Captive agents usually work for a major insurance company like Allstate, Farmers, State Farm, or The Hartford. A captive agent sells policies on this employer’s behalf. Your paychecks come from that one company, as a salary, commission, or a combination. As a captive agent, you could be a full-time employee with the appropriate employee benefits. The benefits of working directly for the insurance company include assistance with administrative tasks, national advertising budgets, and, often, a client list.
You will find that with a limited range of products, you develop an in-depth knowledge of your employer’s company offers. You are likely to have sales quotas, often for specific products. Captive agents are known for exceptional customer service, spending time on relationship building, and fact-finding.
Captive agents are employees, so there is no financial backing required to start up a business. The company provides:
- Office space and equipment
- Motivational programs
- Employee benefits
- Ongoing sales and product training
- National advertising budget
- Admin staff who process paperwork
As a captive agent, you will typically receive a list of prospects because when consumers respond to advertising campaigns, the company refers them to an agent nearby.
As an independent agent, you sell policies from several different insurance companies. You connect insurance buyers and sellers to facilitate the transaction. You’ll receive commissions for any policies you sell, and you are not an employee of any insurance company.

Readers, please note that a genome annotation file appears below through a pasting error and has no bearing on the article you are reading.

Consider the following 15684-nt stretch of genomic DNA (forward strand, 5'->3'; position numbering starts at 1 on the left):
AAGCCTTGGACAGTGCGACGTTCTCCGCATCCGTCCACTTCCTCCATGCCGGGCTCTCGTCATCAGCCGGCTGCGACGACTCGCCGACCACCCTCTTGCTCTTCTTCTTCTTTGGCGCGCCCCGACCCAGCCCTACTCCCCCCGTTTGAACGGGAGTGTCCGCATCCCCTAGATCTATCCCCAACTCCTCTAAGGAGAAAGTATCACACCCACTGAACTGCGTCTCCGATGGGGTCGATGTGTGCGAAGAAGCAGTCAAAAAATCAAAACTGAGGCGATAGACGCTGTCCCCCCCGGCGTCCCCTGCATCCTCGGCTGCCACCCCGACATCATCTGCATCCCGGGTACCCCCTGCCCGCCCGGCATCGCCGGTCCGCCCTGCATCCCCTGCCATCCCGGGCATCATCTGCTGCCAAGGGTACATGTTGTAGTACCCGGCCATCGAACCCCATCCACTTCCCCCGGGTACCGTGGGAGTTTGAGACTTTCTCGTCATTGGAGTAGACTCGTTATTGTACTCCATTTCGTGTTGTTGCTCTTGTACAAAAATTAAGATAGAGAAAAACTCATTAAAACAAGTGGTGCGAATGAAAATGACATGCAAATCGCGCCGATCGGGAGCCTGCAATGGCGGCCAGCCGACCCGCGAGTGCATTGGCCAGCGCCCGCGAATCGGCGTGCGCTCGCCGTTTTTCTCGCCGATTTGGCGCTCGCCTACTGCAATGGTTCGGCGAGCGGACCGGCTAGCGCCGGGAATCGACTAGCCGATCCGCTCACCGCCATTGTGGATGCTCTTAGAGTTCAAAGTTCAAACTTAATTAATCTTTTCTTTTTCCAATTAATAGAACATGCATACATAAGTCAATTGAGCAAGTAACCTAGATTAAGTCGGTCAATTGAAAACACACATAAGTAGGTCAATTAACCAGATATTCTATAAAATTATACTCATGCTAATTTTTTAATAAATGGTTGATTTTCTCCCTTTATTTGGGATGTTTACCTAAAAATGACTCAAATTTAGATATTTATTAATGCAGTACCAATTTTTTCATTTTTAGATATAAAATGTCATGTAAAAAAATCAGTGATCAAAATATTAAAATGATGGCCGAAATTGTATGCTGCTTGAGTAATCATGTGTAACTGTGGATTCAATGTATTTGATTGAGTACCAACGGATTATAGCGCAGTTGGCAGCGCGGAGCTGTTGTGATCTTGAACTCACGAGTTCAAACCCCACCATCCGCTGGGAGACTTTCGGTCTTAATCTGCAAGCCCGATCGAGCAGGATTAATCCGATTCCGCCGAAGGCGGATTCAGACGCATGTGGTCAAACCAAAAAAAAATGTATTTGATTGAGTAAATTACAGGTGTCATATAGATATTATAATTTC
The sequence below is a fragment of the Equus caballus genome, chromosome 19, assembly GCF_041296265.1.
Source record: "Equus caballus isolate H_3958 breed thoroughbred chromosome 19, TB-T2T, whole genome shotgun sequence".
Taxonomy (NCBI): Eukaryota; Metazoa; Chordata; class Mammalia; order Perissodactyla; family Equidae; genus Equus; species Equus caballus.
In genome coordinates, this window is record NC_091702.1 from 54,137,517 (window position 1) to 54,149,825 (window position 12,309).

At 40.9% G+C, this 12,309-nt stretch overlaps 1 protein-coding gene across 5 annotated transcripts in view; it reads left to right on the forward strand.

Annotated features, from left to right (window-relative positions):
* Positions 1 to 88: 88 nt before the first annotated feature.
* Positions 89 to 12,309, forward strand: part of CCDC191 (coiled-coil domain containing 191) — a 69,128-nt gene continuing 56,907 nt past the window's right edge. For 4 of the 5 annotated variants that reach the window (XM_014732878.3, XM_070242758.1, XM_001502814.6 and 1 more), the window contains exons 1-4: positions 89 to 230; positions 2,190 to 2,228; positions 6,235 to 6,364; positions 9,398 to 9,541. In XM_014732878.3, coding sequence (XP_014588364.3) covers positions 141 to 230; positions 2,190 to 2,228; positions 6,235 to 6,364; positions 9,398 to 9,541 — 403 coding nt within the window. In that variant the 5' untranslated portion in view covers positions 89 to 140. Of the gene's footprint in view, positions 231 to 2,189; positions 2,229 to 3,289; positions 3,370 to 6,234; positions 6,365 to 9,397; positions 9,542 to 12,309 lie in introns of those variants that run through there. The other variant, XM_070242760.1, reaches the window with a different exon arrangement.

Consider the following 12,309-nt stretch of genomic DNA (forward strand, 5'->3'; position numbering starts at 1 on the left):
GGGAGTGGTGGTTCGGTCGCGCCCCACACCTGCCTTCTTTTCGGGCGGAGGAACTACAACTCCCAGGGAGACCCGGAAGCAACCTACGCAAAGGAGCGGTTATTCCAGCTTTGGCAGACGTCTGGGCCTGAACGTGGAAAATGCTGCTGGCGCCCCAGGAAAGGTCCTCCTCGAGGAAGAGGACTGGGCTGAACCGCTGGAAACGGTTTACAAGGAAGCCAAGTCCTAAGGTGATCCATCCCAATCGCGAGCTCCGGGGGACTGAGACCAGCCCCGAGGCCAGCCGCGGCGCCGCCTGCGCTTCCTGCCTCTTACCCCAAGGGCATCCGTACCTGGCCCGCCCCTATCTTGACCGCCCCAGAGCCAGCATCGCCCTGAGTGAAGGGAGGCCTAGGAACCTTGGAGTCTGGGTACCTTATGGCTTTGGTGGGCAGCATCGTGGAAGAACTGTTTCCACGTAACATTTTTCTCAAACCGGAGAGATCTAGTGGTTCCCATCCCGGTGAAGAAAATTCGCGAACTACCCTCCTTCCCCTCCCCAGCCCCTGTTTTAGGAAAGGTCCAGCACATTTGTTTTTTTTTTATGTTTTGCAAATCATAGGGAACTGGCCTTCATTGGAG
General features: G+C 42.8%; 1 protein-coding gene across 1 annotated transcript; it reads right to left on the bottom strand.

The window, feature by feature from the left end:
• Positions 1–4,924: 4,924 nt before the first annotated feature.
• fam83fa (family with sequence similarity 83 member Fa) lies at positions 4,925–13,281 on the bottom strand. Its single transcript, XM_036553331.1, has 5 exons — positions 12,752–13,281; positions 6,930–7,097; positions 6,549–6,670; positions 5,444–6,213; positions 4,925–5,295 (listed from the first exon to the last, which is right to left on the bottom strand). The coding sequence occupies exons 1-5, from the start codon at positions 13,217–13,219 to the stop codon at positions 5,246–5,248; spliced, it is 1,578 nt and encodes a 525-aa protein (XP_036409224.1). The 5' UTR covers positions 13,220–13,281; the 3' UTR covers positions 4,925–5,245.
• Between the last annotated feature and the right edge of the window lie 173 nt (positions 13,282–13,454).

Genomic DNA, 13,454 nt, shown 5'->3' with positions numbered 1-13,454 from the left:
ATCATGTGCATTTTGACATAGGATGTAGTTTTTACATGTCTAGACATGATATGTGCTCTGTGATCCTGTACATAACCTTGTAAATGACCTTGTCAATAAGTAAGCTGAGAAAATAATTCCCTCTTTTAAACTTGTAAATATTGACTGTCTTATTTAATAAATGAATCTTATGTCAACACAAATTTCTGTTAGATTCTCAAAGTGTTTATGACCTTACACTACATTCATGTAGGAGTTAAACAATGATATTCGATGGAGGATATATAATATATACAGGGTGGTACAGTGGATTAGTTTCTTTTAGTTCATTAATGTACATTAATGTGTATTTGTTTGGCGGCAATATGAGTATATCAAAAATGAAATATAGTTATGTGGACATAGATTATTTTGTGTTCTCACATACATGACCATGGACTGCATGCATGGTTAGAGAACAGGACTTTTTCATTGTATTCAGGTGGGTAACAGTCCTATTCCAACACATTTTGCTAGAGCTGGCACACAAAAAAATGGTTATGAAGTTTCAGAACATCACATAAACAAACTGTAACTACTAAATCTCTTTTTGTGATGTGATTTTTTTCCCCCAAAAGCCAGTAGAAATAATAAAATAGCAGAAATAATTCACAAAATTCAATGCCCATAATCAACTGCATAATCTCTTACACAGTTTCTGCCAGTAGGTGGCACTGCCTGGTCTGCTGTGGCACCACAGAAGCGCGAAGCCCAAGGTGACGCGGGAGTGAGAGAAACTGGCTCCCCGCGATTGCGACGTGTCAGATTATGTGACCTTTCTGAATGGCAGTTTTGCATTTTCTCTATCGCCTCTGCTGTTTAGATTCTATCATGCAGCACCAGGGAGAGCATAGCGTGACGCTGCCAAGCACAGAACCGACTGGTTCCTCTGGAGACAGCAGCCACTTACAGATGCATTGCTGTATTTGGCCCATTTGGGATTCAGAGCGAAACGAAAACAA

Since you represent many products from several companies, you need to learn to quickly research possible policies and rates to fulfill your customer’s needs. You can provide options for your customers from different companies, as many insurance carriers offer similar policies. The insurance companies pay you a commission to sell new policies, and some provide higher commission rates than others.
Without the support of a single insurance company, you are responsible for generating your own business. You’ll need to create marketing material and manage your paperwork and other admin function operations. But chances are you will benefit from general advertising campaigns by the insurance companies you represent.
For customers shopping around for insurance, as an independent agent, you are in a great position to check out different companies’ rates at the same time. More company quotes mean a better chance of finding the best rate and coverage.